From a social aspect we seem to have found that there is some threshold failure rate in the gate that we always return to. Everyone ignores base races until we get to that failure rate, and once we get above it for long periods of time, everyone assumes fixing it is someone else's responsibility. We had an interesting experiment recently where we dropped 300 Tempest tests in turning off Nova v3 by default, which gave us a short term failure drop, but within a couple months we're back up to our unpleasant failure rate in the gate.

Part of the visibility question is also that most developers in OpenStack don't actually understand how the CI system works today, so when it fails, they feel powerless. It's just a big black box blocking their code, and they don't know why. That's incredibly demotivating.

Towards Solutions

Every time the gate fail rates get high, debates show up in IRC channels and on the mailing list with ideas to fix it. Many of these ideas are actually features that were added to the system years ago. Some are ideas that are provably wrong, like autorecheck, which would just increase the rate of bug accumulation in the OpenStack code base.

A lot of good ideas were brought up in the room, over the next week Jim Blair and I are going to try to turn these into something a little more coherent to bring to the community. The OpenStack CI system tries to be the living and evolving embodiment of community values at any point in time. One of the important things to remember is those values aren't fixed points either.

The gate doesn't exist to serve itself, it exists because before OpenStack had one, back in the Diablo days, OpenStack simply did not work. HP Cloud had 1000 patches to Diablo to be able to put it into production, and took 2 years to migrate from it to another version of OpenStack.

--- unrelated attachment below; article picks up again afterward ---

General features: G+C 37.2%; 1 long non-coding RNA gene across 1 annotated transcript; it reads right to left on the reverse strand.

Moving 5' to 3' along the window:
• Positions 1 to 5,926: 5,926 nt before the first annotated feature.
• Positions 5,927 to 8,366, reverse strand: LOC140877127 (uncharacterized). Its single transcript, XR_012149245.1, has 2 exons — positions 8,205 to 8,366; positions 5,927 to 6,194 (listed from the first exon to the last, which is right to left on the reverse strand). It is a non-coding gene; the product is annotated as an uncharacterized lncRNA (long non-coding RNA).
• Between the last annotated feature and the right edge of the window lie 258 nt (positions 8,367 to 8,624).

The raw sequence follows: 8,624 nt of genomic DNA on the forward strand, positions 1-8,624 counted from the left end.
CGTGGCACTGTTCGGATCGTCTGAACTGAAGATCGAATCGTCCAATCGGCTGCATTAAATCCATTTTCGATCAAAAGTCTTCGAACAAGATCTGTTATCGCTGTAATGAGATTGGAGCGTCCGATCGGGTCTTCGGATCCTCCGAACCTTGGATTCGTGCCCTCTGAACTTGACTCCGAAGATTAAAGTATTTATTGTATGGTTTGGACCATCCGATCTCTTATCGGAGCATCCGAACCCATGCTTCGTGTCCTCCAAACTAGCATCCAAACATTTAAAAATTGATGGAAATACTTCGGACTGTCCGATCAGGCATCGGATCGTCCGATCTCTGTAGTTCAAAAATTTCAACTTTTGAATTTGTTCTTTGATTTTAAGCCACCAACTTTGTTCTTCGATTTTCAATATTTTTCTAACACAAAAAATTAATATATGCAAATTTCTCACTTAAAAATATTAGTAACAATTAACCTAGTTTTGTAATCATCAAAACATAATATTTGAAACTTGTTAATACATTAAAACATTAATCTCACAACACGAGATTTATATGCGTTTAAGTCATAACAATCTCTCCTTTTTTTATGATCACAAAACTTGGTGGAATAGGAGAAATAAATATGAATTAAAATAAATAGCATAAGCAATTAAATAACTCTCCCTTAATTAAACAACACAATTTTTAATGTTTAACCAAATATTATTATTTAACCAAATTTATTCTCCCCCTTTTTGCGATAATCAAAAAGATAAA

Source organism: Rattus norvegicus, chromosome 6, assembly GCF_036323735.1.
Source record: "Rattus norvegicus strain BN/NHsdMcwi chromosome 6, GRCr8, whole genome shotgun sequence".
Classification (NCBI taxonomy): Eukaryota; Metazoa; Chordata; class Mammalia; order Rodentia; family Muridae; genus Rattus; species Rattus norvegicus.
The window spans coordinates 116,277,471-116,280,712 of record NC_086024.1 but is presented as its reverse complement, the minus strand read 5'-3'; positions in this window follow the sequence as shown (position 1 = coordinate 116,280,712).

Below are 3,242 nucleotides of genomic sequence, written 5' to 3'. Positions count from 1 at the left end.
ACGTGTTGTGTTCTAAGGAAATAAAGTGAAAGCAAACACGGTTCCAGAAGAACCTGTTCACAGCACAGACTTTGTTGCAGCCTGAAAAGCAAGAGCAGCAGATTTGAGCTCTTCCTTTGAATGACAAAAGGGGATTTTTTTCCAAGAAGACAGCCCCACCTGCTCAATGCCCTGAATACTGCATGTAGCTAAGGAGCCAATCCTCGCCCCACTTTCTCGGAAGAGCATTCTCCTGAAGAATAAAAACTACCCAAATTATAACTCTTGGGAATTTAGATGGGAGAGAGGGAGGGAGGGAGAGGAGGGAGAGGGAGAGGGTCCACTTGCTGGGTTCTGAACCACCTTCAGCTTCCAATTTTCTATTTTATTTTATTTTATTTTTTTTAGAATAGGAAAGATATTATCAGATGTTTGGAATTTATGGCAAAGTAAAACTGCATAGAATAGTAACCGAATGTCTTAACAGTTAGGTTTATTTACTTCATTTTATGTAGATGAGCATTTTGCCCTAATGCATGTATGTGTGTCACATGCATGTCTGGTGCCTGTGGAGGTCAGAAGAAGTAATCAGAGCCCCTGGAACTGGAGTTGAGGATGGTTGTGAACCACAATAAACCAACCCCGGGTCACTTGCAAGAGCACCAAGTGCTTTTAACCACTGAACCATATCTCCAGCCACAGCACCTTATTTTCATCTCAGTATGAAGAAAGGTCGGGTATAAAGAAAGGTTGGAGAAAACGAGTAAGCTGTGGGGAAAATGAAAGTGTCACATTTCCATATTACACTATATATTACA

Processing OpenStack GPG keys in Thunderbird

If you were part of the OpenStack keysigning party from the summit, you are currently probably getting a bunch of emails sent by caff. This is an easy way to let a key signer send you your signed key.

These are really easy to process if you are using Thunderbird + Enigmail as your signed/encrypted mail platform. Just open up the mail attachments, right click, and import key:

screenshot_161

Once you've done this you'll have included the signature in your local database. Then from the command line you can:

And then you are done.

Happy GPGing!

Helpful Gerrit Queries (Gerrit 2.8 edition)

Gerrit got a very nice upgrade recently which brings in a whole new host of features that are really interesting. Here are some of the things you should know to make use of these new features. You might want to read up on the basics of gerrit searches here: Gerrit queries to avoid review overload, before getting started.

Labels

Gone are the days of -CodeReview-1, we now have a more generic mechanism called labels. Labels are a lot more powerful because they can specify both ranges as well as specific users!

For instance, to select everything without negative code reviews:

Because we now have operators, we can select for a range of values, so any negative (-1, -2, or any high negative value should it get implemented in the future) matches. Also negation is done with the 'NOT' keyword, and notable that CodeReview becomes label:Code-Review in the new system.